When I need to put a Friday Friends’ blog together, it’s good to have LOTS of friends! My absolutely BFF, Herb Arnold (well, yeah, and he’s also my husband), sent me an article from the digital magazine Thought Catalog which had been published on Sep. 12, 2013, by Nico Lang. She called it “33 Of The Most Hilariously Terrible First Sentences In Literature History.” She claimed these were some of the worst of the worst from the Bulwer‑Lytton contest.

Based on novelist and playwright Edward George Bulwer‑Lytton’s famous “it was a dark and stormy night” opener, the contest asks writers to submit an opening sentence for the “worst of all possible novels”. You may enter any of many genres from Children’s Literature to Spy Novels, and one sentence is awarded the dubious honor of the “worst sentence of the year”. I picked only seven of her thirty‑three to share here. They are some of the best entries from the past decade’s contests.

6. Jordan Kaderli: Betty had eyes that said come here, lips that said kiss me, arms and torso that said hold me all night long, but the rest of her body said, “Fillet me, cover me in cornmeal, and fry me in peanut oil”; romance wasn’t easy for a mermaid.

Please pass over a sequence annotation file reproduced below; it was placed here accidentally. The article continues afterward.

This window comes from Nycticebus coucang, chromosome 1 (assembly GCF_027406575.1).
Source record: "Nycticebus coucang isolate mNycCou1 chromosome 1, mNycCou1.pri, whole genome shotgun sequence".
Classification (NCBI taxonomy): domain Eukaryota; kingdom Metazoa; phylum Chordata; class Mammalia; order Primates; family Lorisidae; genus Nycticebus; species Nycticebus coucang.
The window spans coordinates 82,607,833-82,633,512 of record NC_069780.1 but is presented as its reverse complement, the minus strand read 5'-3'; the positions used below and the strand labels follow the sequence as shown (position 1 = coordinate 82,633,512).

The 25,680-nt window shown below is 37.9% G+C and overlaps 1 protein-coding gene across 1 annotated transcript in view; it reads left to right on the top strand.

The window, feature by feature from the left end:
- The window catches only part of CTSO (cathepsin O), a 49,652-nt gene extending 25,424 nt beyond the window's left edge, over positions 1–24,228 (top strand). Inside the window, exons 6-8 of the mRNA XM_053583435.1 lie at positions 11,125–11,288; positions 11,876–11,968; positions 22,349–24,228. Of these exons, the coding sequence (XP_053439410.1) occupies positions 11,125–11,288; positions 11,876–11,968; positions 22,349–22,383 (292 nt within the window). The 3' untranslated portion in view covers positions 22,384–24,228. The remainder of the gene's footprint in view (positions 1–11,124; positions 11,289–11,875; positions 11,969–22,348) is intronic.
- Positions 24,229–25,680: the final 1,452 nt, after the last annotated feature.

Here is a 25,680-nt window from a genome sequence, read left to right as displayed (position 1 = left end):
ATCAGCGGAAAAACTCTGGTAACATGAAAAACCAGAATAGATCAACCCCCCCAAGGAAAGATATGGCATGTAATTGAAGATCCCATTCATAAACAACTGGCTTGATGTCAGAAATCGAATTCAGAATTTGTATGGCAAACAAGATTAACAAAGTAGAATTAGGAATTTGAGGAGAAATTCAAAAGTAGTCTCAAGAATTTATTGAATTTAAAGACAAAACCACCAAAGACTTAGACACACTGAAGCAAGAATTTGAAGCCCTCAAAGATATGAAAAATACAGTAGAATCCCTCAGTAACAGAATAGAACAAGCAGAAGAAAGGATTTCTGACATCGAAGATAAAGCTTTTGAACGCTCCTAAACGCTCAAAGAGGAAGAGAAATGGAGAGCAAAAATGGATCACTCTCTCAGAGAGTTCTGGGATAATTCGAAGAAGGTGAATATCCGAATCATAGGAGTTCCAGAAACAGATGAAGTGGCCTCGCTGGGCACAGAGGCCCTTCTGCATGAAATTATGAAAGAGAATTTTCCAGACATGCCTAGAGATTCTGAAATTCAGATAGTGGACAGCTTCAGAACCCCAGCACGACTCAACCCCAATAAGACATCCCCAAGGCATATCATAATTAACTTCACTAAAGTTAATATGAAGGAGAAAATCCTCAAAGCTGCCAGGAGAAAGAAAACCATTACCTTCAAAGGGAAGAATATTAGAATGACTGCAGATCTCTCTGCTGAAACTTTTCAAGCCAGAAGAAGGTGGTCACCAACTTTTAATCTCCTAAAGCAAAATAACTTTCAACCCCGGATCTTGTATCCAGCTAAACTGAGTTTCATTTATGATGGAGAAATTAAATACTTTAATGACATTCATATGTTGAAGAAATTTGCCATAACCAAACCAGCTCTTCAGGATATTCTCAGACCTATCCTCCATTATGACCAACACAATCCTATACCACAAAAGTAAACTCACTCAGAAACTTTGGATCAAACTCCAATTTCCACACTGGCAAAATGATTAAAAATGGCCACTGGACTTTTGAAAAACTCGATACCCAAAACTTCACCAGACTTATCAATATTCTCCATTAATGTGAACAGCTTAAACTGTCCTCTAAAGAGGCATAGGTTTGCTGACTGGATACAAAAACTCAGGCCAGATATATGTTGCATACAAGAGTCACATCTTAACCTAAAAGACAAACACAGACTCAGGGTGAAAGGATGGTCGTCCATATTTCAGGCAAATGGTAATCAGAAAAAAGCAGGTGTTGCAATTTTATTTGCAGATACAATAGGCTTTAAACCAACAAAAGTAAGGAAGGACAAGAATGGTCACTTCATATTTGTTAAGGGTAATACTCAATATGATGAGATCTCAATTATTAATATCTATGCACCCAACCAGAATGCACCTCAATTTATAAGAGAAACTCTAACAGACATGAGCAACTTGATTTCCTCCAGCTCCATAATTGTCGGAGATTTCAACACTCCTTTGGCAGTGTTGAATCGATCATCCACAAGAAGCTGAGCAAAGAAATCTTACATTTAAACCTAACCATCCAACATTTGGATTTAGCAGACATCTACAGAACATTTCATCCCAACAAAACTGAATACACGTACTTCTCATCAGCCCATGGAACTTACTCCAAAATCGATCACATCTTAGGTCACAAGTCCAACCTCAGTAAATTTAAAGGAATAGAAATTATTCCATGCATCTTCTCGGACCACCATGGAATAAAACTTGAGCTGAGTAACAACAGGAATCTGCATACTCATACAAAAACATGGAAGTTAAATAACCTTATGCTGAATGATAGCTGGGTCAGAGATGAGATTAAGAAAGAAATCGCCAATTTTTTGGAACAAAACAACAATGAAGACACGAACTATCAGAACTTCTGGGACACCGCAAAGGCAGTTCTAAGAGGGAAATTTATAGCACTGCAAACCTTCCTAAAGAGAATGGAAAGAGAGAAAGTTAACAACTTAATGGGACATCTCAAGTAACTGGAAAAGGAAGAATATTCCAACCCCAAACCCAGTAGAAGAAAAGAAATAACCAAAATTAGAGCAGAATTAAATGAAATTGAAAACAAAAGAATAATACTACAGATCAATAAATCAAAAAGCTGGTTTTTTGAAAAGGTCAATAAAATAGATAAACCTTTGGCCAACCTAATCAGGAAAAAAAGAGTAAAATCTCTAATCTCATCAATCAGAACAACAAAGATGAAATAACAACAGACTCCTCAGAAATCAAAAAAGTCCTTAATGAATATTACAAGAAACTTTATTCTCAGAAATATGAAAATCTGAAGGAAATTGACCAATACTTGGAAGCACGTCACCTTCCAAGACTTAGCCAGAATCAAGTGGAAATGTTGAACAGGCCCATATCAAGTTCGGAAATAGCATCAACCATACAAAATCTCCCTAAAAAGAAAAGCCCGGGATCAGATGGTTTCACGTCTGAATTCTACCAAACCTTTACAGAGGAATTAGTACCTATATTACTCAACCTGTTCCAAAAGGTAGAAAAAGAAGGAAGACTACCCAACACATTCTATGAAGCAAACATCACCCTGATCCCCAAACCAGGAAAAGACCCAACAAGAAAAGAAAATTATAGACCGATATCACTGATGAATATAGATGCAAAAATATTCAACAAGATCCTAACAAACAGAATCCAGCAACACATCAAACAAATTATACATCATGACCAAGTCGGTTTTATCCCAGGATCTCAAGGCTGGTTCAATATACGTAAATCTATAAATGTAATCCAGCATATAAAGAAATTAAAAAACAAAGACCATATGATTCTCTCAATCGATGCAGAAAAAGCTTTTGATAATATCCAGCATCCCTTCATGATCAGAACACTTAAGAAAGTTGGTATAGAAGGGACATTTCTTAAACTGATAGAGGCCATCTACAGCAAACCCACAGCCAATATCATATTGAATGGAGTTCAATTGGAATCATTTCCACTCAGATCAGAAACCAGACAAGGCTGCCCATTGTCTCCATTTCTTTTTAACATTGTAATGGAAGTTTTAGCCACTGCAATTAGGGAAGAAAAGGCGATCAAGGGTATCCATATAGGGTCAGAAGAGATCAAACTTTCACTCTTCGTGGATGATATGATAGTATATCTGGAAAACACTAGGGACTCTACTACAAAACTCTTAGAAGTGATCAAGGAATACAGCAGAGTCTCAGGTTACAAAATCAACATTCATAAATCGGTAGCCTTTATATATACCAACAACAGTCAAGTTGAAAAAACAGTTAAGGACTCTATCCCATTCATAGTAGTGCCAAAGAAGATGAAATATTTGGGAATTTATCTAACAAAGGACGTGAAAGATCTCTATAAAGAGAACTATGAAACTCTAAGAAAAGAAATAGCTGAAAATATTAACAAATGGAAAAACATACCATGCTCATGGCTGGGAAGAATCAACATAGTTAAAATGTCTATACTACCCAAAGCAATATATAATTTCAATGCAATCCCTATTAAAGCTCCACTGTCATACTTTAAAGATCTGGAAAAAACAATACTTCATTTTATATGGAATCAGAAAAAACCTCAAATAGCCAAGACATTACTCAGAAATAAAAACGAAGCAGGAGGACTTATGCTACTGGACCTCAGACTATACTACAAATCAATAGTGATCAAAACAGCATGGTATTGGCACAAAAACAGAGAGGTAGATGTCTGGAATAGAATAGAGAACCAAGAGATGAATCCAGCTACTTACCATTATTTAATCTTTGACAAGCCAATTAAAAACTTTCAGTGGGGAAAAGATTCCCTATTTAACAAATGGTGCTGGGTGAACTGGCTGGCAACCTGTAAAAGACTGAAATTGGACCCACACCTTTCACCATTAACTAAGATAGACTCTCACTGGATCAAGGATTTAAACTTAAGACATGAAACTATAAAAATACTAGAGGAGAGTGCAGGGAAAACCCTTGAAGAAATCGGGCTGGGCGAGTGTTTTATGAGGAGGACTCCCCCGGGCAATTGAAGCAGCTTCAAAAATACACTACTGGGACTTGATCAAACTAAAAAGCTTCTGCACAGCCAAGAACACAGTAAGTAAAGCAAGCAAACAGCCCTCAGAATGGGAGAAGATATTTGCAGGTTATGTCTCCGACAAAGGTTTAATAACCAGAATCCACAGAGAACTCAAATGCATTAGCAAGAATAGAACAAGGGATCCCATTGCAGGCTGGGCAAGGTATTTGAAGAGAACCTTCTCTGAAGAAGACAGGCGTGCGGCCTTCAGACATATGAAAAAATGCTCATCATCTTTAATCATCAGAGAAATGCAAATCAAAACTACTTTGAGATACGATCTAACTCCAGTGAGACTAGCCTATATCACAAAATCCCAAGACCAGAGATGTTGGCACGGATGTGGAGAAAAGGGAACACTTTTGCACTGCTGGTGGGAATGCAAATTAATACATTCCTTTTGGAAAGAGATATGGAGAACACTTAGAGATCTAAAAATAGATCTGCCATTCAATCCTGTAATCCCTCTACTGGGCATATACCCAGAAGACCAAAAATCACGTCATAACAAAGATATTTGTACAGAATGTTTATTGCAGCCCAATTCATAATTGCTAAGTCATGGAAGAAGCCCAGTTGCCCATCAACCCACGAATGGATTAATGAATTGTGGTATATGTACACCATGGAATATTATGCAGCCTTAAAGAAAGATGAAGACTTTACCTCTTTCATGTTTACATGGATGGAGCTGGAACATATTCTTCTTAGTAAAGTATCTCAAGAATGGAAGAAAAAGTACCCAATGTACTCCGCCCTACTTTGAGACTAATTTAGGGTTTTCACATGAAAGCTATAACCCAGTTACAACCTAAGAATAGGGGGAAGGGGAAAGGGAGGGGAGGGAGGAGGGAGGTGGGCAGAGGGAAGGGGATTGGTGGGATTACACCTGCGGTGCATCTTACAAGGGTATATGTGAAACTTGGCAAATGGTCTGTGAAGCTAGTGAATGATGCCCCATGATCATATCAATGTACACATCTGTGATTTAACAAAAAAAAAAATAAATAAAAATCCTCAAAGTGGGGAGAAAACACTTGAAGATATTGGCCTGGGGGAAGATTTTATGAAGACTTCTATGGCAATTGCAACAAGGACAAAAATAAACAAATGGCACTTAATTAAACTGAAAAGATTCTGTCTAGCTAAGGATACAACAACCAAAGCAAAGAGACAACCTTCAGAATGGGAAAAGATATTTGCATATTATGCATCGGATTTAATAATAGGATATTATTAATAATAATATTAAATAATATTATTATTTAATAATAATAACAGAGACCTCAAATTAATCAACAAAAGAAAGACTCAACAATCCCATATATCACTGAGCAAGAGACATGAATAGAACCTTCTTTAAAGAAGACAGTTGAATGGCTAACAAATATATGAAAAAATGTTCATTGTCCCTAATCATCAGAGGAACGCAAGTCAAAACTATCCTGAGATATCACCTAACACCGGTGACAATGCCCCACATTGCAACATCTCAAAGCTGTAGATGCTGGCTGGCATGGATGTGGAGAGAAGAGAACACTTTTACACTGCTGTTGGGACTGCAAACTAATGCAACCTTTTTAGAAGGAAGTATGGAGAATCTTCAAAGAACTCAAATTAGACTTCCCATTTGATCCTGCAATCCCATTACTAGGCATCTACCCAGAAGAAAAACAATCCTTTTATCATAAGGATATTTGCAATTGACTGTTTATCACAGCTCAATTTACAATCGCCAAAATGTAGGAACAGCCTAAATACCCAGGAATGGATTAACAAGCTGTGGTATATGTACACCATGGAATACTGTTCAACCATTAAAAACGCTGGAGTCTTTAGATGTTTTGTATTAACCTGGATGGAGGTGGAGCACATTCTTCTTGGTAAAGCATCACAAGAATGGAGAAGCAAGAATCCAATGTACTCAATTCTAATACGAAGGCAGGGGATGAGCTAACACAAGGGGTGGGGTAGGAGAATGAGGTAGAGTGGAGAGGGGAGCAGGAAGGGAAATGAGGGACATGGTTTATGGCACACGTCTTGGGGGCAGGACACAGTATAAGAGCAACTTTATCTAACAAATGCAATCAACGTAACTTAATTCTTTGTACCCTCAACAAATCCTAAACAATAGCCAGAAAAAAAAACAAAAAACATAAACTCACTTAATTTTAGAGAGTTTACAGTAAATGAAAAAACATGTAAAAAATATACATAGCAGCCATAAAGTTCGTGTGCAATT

10. Tonya Lavel: It was such a beautiful night; the bright moonlight illuminated the sky, the thick clouds floated leisurely by just above the silhouette of tall, majestic trees, and I was viewing it all from the front row seat of the bullet hole in my car trunk.

12. Ron D. Smith: As the sun dropped below the horizon, the safari guide confirmed the approaching cape buffaloes were herbivores, which calmed everyone in the group, except for Herb, of course. (Sorry, picked THAT one for my BFF!)